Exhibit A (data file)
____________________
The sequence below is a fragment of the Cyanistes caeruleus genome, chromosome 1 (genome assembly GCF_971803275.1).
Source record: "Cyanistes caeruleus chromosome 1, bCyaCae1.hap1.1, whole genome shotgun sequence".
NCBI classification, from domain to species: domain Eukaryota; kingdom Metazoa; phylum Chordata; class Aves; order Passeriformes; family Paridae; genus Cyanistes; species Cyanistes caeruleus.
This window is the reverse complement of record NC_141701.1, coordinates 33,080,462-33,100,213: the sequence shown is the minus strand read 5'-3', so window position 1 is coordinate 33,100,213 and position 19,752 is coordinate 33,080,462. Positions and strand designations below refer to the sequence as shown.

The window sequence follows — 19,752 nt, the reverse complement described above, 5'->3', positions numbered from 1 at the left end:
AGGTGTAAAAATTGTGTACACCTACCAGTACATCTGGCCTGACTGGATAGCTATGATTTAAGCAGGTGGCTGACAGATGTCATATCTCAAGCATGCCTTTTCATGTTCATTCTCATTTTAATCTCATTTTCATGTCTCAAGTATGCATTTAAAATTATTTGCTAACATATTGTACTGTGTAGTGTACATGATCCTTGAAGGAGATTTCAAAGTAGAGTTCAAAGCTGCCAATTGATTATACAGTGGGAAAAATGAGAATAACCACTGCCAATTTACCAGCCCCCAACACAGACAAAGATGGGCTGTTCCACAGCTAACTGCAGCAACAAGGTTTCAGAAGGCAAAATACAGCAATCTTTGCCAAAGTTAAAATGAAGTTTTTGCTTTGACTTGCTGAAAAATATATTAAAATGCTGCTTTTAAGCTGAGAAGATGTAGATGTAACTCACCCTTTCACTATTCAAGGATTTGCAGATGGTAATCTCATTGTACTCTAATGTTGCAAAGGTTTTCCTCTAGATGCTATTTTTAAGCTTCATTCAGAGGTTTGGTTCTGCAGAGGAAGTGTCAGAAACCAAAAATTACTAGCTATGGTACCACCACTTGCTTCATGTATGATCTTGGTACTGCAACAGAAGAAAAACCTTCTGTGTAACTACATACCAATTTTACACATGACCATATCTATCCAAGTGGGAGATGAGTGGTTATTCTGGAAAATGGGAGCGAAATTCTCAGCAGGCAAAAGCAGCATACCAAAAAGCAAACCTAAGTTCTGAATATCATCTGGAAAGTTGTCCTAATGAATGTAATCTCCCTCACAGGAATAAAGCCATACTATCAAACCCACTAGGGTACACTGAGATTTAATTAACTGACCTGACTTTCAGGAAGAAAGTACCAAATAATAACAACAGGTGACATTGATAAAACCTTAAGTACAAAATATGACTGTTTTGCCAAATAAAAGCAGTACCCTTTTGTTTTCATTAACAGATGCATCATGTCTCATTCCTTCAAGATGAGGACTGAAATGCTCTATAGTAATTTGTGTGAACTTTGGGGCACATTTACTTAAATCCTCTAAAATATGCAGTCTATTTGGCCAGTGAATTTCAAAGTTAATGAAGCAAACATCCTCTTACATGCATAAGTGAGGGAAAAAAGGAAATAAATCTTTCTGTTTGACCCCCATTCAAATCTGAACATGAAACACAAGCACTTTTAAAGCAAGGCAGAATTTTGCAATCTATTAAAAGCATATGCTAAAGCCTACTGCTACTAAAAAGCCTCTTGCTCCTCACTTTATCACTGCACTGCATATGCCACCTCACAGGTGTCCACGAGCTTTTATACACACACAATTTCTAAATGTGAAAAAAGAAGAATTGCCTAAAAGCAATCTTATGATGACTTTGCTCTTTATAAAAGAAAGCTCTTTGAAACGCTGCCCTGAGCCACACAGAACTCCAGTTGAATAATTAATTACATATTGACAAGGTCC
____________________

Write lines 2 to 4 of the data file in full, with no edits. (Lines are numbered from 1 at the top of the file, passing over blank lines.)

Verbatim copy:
Source record: "Cyanistes caeruleus chromosome 1, bCyaCae1.hap1.1, whole genome shotgun sequence".
NCBI classification, from domain to species: domain Eukaryota; kingdom Metazoa; phylum Chordata; class Aves; order Passeriformes; family Paridae; genus Cyanistes; species Cyanistes caeruleus.
This window is the reverse complement of record NC_141701.1, coordinates 33,080,462-33,100,213: the sequence shown is the minus strand read 5'-3', so window position 1 is coordinate 33,100,213 and position 19,752 is coordinate 33,080,462. Positions and strand designations below refer to the sequence as shown.